Swanton public library girl with book
Swanton-based author Rebecca Rupp supports a student in selecting books from the Children's Literacy Foundation and Swanton Public Library. Every participant received two books to take home and keep. Photo: Chris Dodge

A collaboration between the Swanton Public Library, the Children's Literacy Foundation and Swanton Elementary School put nearly 150 free books into the hands of Swanton students Wednesday. 

The event featured an appearance by Swanton-based author Rebecca Rupp, who has penned more than 200 articles for national magazines and 20 books for children and adults. Rupp currently blogs on food science and history for National Geographic. After reading a story to students, she discussed the importance of reading and writing as lifelong skills.

The event was funded through a grant from the Children's Literacy Foundation written by the Swanton Public Library. Founded in 1998, the non-profit Children’s Literacy Foundation, known commonly as CLiF, aims to inspire a love of reading and writing among children up to age 12 in Vermont and New Hampshire. The group has served more than 250,000 low-income, at-risk, and rural children in 420 towns across the Twin States. During the past 21 years, the group has distributed more than seven million dollars in new books.

"Events like this are really important because so many families are underserved with books," Abbey Gaudette, Youth Services Director for the Swanton Public Library, said. "Books can be expensive and it can be hard for families to afford them. Our goal is to get great books into the hands of children and families."

Gaudette said the event was part of the library's summer reading program. Families may still register for that program by visiting the library.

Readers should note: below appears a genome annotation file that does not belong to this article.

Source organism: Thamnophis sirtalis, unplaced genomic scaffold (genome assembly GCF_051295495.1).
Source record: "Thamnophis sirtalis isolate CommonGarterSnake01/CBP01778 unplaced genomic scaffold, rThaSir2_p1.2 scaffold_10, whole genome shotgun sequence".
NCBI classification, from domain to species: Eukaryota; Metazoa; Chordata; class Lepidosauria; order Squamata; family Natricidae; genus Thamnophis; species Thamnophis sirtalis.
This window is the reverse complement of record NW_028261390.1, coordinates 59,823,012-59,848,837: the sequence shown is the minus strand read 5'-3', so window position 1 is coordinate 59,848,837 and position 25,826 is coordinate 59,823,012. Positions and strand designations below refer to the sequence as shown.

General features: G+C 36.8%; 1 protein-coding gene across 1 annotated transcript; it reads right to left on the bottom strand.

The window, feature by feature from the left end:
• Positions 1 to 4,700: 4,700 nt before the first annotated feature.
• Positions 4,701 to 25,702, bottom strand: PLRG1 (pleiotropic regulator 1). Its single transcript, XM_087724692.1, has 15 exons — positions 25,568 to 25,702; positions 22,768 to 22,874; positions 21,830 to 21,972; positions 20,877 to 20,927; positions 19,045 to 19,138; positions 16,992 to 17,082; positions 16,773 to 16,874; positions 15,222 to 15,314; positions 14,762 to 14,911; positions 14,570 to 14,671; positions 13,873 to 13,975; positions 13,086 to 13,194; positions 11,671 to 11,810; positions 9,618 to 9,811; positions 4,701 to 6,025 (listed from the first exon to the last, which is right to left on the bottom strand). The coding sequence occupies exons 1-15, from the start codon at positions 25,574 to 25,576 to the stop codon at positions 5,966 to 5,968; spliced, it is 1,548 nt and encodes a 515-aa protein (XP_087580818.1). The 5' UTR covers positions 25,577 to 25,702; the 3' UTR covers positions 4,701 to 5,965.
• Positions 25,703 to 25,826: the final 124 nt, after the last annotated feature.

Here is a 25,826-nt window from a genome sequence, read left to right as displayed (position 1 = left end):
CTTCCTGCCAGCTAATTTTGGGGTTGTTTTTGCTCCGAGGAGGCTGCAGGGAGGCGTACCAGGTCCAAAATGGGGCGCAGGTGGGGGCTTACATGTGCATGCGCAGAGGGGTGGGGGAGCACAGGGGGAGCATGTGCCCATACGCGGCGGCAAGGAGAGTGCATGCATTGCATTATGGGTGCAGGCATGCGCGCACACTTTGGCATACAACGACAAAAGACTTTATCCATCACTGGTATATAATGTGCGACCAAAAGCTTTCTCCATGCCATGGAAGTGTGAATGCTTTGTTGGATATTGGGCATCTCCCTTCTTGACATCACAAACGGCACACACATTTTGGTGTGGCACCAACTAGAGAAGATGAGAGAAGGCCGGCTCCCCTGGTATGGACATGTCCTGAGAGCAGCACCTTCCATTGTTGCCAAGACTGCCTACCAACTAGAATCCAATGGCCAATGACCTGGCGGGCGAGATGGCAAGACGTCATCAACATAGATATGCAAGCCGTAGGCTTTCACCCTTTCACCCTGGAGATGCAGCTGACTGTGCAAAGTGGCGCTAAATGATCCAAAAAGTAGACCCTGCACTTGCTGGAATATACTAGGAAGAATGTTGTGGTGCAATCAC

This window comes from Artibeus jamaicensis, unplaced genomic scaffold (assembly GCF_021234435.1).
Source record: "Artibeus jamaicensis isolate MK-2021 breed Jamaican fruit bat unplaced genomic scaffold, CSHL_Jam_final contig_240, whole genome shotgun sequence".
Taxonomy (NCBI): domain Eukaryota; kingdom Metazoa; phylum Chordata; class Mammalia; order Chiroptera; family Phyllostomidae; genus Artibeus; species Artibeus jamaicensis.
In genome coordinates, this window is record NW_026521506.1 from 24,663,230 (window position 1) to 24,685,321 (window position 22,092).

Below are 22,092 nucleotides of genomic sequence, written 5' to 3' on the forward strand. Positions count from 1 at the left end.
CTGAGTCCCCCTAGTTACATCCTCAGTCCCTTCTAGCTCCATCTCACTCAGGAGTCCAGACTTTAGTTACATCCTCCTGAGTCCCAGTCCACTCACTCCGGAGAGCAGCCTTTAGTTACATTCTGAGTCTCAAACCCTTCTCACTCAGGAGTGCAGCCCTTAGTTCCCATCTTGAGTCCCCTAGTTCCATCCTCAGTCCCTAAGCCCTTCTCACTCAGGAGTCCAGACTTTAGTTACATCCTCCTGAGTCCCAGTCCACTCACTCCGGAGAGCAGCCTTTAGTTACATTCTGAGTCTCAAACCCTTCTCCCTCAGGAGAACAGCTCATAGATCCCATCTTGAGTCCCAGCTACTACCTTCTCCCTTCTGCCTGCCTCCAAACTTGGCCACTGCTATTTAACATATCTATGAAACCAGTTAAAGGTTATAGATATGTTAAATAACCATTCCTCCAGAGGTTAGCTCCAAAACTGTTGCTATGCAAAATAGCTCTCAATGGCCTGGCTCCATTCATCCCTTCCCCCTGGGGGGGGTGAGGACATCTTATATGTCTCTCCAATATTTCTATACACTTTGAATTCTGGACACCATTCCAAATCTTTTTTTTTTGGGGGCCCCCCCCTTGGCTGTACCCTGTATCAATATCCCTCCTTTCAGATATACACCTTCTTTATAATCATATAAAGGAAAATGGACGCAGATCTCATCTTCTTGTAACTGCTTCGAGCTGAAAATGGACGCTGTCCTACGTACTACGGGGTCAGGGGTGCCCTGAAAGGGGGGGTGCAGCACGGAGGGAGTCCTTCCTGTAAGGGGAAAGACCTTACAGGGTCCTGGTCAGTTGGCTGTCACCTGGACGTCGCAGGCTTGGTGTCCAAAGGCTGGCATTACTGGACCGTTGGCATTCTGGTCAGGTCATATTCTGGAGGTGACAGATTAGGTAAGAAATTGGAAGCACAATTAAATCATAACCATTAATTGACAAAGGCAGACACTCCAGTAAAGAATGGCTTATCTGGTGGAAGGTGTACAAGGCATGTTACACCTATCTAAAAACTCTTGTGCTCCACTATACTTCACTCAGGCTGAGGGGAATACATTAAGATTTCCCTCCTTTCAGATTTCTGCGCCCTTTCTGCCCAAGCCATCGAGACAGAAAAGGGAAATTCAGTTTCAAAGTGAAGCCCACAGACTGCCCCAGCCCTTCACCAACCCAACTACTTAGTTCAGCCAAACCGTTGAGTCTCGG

"The Children's Literacy Foundation is a wonderful organization, dedicated to getting books into the hands of kids," Rupp said. "The thrill of getting to choose and keep your very own new books truly excites the participating kids. There's something for everybody at these events and always, afterwards, those kids are eager to curl up with their books and read. In the long run, literate, empowered future citizens are the seed corn of our community."

Each participant selected two new books from hundreds on display at the school. The books were given to students to take home and keep.

Rupp also stressed the importance of strong relationships between schools, libraries, outside speakers and a variety of community organizations. "Those connections are such a benefit for all of us," she said.

Rupp said she brings her expertise to events such as this in order to give children a positive feel for books that they might not otherwise have encountered and to encourage them to associate books and reading with a fun and fascinating time.

"Say nothing of something that has the potential to enrich, entertain, and educate children for the rest of their lives," Rupp added. 

"Hearing the author read the story was really cool because the book had lots of detail and really described things well," fifth grader Brayden Peters said. "I learned a lot of words that I can use in my writing to be a great author."

"Being able to pick out books to take home was really special," fourth grader Rylan Nesbitt said. "I always love to add books to my collection."

Swanton Elementary is currently making plans for continued collaboration with the public library and Children's Literacy Foundation for the upcoming school year.

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